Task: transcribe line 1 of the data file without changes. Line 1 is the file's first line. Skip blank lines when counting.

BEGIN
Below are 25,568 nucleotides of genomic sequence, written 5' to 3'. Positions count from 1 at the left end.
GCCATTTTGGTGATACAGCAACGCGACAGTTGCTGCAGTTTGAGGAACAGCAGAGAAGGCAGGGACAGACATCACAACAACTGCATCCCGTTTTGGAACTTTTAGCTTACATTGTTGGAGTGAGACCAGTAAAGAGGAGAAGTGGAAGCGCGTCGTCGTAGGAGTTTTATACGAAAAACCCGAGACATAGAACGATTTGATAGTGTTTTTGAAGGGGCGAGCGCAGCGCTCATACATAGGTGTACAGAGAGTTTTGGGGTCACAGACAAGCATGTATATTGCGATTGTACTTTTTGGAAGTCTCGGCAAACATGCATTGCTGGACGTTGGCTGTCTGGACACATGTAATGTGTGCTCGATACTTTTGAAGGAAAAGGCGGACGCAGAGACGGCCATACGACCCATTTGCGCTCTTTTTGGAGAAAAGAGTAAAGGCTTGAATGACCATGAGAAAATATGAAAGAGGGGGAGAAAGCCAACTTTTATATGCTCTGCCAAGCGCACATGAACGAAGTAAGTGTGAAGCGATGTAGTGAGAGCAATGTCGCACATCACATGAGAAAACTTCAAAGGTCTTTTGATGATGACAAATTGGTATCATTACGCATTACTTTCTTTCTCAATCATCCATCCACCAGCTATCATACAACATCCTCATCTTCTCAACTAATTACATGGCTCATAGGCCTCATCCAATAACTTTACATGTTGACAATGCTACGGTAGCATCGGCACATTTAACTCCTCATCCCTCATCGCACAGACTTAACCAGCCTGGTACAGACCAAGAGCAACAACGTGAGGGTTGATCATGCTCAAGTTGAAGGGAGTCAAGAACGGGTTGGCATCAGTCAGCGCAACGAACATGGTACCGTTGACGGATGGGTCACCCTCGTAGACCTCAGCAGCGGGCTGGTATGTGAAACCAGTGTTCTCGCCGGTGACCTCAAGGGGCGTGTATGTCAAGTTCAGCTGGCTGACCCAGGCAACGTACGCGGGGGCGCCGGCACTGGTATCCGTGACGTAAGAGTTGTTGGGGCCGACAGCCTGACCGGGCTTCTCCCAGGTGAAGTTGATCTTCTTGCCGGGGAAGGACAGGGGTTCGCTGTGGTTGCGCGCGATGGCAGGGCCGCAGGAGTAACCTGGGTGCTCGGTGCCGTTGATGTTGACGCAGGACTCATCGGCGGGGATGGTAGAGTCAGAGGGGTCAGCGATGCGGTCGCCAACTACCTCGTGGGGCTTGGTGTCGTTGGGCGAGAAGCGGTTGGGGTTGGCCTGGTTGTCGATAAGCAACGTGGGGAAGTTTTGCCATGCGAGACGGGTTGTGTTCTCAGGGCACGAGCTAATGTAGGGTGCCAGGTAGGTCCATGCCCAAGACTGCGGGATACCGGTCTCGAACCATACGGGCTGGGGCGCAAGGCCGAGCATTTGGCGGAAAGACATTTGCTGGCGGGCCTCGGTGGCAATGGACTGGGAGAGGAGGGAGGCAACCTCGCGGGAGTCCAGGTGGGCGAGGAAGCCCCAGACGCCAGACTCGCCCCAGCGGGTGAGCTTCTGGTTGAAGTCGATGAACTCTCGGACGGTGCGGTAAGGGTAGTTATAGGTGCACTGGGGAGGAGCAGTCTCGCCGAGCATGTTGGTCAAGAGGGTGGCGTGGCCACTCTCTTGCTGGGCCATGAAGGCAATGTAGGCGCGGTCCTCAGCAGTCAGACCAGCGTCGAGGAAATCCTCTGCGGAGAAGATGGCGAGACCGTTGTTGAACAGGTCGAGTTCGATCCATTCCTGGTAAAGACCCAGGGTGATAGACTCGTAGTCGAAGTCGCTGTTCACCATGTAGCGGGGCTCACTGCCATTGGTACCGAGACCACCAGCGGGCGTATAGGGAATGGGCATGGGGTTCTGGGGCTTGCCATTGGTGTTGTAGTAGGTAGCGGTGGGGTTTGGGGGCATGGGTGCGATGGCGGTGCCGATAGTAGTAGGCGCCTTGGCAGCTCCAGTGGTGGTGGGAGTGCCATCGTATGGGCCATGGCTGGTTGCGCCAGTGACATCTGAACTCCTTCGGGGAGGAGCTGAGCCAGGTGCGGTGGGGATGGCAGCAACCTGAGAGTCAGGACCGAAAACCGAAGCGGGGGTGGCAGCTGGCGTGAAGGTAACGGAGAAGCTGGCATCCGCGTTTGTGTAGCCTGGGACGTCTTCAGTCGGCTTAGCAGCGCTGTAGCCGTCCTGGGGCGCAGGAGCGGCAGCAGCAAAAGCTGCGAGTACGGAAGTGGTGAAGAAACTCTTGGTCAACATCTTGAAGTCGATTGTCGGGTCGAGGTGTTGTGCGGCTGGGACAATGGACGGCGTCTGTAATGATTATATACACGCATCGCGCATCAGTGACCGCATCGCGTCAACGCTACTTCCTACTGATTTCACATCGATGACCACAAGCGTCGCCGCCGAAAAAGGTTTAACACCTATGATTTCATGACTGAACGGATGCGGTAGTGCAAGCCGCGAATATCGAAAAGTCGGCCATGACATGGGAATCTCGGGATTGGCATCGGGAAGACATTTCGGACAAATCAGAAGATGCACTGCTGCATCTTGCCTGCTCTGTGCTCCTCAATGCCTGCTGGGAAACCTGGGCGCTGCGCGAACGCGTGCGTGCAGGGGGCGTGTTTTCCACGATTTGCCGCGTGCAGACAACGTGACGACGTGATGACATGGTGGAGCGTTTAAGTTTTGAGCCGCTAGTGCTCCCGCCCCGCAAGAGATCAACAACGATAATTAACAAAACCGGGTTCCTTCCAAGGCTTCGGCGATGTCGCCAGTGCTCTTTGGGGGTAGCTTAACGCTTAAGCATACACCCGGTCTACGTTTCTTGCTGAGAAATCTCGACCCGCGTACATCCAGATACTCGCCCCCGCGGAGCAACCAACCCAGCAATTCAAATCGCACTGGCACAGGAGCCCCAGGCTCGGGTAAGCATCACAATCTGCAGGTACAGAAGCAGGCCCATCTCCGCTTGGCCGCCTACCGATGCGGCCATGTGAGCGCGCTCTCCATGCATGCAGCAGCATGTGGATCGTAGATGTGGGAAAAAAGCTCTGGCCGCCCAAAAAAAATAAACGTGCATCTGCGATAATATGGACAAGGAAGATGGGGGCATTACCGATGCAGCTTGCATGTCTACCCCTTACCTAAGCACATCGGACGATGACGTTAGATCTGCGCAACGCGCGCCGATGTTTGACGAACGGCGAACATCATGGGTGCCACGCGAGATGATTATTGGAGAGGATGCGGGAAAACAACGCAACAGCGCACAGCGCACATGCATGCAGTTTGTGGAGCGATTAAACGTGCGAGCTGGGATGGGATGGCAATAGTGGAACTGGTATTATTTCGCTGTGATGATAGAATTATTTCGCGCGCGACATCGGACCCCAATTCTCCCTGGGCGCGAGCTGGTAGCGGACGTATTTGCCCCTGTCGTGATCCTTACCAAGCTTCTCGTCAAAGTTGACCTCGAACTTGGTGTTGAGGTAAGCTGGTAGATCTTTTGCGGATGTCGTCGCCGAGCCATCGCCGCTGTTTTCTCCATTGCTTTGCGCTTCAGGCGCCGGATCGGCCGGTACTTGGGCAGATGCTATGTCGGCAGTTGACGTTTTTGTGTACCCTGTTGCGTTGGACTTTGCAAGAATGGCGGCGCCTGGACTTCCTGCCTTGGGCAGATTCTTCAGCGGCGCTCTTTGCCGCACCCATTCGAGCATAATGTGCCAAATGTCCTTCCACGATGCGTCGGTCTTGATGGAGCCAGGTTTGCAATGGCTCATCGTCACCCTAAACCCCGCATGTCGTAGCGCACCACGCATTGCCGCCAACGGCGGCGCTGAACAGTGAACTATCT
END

Below are 25,568 nucleotides of genomic sequence, written 5' to 3'. Positions count from 1 at the left end.